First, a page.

The Ethics of “Human Brain Surrogates”on December 29, 2020 at 7:00 pm

Neuroscience is heading into an ethical minefield with the rise of research on “human brain surrogates”.

That’s according to a new paper by Henry T. Greely in the American Journal of Bioethics, titled Human Brain Surrogates Research: The Onrushing Ethical Dilemma

Greely defines ‘human brain surrogates’ as “simulacrums of living human brains that are not
inside living human beings.”
In other words, a human brain surrogate is any living system of human or human-like brain issue, other than an actual brain.

By this definition, surrogates already exist in various forms. The best-known example would be human cortical organoids, tiny spherical ‘blobs’ of human neurons grown from stem cells. These organoids show patterns of electrical activity similar, in some limited ways, to those of real brains.


In this cross-section of a brain organoid, neural stem cells are shown in red, neurons in green. | IMBA/Madeline A. Lancaster

Other human brain surrogate technologies are, or soon will be, possible, such as genetic modification of animals to make their brains more human-like.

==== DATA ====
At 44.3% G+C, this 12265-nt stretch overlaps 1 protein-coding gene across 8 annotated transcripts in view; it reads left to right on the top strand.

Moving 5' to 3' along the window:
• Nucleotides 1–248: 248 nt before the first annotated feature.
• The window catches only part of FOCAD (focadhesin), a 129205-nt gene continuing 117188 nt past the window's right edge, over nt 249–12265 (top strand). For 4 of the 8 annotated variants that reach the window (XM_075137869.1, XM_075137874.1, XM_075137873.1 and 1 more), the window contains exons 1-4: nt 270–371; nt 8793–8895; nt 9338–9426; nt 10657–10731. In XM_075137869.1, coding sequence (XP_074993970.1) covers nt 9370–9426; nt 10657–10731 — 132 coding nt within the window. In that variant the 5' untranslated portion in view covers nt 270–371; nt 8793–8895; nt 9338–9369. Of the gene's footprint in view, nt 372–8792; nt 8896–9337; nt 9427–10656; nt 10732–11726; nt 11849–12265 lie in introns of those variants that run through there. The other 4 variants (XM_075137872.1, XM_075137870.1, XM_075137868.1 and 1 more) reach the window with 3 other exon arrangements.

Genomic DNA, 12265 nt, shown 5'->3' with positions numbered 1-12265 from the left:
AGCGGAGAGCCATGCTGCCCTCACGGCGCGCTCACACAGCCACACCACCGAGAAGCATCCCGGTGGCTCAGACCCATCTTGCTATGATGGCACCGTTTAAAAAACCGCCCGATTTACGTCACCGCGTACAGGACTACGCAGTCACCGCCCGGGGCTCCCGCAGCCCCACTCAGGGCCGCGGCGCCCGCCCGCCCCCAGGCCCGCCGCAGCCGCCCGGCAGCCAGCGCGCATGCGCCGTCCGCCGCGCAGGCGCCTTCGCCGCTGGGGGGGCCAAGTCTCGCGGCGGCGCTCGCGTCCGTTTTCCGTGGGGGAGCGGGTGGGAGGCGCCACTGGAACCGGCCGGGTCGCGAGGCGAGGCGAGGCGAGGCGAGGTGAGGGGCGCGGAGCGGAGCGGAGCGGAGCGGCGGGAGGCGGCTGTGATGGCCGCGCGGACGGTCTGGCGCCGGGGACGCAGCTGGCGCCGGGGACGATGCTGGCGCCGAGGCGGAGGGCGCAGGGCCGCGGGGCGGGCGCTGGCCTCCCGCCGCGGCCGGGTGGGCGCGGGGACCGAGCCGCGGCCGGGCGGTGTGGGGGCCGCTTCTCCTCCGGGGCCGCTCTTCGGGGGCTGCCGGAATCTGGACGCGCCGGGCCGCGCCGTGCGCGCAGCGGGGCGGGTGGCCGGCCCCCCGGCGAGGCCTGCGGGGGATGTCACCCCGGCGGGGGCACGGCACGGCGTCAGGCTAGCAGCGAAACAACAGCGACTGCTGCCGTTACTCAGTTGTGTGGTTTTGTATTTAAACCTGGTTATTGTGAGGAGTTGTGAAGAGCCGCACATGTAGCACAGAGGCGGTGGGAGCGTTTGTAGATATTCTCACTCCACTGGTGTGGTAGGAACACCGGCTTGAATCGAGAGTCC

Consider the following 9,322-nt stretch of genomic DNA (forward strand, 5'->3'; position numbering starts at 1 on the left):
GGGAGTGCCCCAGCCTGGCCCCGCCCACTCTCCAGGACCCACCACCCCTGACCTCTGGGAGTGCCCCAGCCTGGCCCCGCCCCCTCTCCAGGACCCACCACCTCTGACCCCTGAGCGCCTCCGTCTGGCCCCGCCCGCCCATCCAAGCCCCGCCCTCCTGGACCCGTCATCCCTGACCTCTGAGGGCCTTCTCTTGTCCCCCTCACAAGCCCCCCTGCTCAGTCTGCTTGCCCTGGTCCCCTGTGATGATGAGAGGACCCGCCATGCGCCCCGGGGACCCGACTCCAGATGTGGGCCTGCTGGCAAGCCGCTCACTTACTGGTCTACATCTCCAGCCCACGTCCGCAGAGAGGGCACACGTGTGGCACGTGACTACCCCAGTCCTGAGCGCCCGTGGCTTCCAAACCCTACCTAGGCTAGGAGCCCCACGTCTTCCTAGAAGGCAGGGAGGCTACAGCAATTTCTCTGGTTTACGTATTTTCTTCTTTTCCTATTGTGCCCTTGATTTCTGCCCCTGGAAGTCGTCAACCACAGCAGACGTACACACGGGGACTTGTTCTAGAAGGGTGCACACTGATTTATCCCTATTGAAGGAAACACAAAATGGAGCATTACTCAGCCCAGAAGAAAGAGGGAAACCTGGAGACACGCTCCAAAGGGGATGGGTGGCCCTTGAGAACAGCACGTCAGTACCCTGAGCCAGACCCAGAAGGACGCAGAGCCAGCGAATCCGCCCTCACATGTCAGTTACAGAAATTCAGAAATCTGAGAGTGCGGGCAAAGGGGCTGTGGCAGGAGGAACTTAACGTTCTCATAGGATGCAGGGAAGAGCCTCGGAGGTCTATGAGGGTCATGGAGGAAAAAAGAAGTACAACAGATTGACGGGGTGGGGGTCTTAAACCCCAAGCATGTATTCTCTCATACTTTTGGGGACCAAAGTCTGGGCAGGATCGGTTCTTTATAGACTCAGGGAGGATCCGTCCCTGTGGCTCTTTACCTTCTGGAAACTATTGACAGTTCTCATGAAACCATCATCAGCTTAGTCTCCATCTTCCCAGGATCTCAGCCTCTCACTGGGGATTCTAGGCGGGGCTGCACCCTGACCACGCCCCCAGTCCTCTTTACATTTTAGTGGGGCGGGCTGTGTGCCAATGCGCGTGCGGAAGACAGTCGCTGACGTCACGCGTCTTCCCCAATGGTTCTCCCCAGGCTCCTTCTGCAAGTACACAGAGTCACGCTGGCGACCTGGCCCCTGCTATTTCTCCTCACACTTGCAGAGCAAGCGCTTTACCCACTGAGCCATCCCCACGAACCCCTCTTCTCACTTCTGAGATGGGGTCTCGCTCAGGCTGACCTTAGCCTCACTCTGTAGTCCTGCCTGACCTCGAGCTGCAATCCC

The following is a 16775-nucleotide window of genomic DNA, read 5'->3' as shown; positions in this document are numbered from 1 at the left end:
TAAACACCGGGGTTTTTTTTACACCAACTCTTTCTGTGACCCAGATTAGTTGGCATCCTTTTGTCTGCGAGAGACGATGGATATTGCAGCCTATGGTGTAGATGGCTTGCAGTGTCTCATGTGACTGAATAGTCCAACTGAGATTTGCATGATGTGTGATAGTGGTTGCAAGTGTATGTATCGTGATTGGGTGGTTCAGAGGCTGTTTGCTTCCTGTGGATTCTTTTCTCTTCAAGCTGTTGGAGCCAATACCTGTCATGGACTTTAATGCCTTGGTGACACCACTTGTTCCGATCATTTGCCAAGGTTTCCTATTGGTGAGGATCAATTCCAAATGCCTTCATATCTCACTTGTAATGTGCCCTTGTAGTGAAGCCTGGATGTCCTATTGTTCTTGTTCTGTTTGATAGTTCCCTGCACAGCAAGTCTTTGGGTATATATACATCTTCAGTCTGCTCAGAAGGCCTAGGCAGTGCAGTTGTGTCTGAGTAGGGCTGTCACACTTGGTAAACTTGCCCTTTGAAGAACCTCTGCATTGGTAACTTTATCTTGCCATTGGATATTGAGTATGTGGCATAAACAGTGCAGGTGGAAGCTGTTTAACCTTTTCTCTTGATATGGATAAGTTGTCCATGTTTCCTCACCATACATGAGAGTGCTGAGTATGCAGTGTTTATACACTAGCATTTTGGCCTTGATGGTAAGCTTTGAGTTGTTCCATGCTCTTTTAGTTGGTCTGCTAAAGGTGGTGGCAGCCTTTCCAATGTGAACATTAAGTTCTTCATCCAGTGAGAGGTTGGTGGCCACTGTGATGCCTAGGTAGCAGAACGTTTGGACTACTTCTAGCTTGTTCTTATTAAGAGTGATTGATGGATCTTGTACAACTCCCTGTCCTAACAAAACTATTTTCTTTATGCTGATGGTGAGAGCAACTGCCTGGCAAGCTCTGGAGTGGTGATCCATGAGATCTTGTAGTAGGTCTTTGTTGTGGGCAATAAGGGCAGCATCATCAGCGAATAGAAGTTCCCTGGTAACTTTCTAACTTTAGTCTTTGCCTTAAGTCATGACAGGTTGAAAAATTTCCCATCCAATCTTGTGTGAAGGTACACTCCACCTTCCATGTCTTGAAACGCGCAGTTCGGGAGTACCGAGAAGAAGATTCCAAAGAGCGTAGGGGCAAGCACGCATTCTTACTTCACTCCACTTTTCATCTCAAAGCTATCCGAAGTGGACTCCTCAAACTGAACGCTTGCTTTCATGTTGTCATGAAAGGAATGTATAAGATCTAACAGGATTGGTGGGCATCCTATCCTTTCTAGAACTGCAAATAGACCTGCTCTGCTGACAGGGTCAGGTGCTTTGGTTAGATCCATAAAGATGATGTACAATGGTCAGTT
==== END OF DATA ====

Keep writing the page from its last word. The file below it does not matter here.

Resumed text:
In the paper, Greely discusses a number of possible concerns with emerging surrogate technologies. To my mind the most interesting question is what Greely calls “The Welfare of the Surrogates”. Essentially, this is the question of whether an organoid or other brain-derived surrogate could have consciousness and experience suffering.

As Greely puts it, this is likely to be an especially difficult issue because it is not clear how we would recognize suffering in a surrogate. Unlike humans, and animals, a surrogate has no body with which to express pain:

Non-human animals have brains with output mechanisms; although they cannot talk, their
bodies can communicate at least some forms of distress in ways we understand. But a neural organoid or an ex vivo human brain will, for the most part, have no such output channels. In a vat, no one can hear you scream.

The idea that science might create a conscious being, a ‘brain in a vat’ doomed to suffer with no contact with the outside world, might seem fantastical, like something out of Black Mirror.

I don’t think current technologies have come anywhere close to creating a conscious ‘surrogate’ yet, but equally, I don’t think we can dismiss the possibility as mere science fiction. There is actually nothing implausible about the idea of creating a thinking, feeling brain from a single cell. Nature, after all, does that every day.

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